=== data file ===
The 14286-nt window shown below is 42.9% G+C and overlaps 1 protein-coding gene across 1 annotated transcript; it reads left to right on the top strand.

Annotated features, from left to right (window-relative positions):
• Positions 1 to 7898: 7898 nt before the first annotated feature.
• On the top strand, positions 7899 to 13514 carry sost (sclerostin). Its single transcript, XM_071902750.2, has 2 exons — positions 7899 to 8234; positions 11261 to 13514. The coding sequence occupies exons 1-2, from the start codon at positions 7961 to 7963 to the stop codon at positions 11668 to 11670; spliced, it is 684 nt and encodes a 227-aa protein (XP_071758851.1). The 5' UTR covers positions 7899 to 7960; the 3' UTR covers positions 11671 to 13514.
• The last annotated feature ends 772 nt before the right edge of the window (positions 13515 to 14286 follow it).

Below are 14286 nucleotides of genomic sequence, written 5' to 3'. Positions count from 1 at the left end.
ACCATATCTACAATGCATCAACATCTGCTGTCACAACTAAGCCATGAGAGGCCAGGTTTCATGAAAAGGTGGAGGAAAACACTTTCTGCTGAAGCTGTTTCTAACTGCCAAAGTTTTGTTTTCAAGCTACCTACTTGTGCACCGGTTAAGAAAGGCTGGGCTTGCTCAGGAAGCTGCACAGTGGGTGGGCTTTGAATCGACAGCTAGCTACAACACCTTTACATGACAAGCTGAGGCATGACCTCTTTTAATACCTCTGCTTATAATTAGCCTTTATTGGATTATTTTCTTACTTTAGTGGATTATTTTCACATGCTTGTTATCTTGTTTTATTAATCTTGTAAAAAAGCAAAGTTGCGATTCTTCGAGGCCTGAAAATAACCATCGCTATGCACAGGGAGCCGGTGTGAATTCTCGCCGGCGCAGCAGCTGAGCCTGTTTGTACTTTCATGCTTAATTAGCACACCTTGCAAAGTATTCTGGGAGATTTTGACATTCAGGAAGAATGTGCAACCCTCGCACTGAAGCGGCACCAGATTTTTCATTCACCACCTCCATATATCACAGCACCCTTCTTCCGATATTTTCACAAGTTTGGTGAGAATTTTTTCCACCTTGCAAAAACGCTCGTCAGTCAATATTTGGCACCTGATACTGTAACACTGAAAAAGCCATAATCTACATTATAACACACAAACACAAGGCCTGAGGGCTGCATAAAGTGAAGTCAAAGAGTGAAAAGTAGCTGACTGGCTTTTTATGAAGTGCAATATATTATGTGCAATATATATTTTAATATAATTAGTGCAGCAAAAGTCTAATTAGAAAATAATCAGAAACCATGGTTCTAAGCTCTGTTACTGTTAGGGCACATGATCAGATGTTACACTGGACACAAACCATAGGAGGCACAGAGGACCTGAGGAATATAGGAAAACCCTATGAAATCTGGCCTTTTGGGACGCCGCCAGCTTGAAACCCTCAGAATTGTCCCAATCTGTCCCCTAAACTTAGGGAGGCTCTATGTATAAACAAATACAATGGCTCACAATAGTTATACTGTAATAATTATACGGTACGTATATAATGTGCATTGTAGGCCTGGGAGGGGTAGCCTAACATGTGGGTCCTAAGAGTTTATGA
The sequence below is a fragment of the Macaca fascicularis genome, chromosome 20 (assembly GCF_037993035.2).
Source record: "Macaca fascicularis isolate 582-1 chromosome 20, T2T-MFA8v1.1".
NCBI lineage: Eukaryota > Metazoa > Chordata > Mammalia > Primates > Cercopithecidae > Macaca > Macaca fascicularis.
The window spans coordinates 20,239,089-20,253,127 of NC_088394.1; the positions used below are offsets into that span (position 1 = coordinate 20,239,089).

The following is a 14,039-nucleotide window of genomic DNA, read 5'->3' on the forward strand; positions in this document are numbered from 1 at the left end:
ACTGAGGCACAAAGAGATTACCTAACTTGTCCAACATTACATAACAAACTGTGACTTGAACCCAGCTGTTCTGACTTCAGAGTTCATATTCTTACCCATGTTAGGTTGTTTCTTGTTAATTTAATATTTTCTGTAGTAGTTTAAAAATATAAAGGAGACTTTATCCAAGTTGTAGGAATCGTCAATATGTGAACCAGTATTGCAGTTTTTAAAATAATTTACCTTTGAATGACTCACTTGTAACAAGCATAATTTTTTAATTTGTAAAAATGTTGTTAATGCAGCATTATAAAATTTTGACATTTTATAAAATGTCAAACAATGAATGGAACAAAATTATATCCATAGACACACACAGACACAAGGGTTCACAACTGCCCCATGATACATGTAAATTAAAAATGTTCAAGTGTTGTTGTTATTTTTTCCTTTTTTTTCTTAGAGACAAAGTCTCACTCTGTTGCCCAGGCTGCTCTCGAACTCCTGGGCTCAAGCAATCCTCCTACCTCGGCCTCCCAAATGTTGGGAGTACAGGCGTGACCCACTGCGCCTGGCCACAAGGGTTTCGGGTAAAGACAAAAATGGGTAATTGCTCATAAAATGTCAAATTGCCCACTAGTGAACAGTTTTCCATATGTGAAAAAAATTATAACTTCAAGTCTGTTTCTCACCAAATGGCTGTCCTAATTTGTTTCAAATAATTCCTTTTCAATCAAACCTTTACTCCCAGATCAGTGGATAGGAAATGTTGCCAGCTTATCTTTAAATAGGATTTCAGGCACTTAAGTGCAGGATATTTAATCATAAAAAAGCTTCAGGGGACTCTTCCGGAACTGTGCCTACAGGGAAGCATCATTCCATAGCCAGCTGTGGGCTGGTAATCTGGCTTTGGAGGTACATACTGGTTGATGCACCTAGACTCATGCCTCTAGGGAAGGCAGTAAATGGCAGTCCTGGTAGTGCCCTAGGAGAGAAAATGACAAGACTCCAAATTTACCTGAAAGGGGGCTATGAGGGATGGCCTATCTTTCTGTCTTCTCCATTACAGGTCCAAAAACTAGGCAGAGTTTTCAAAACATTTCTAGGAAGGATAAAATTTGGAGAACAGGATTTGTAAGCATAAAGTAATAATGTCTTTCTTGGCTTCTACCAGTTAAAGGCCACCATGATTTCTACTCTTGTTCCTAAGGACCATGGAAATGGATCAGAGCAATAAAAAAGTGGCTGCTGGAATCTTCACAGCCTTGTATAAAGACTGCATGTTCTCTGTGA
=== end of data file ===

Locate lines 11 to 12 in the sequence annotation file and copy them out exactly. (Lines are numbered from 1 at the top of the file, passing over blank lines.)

The window spans coordinates 20,239,089-20,253,127 of NC_088394.1; the positions used below are offsets into that span (position 1 = coordinate 20,239,089).

The following is a 14,039-nucleotide window of genomic DNA, read 5'->3' on the forward strand; positions in this document are numbered from 1 at the left end: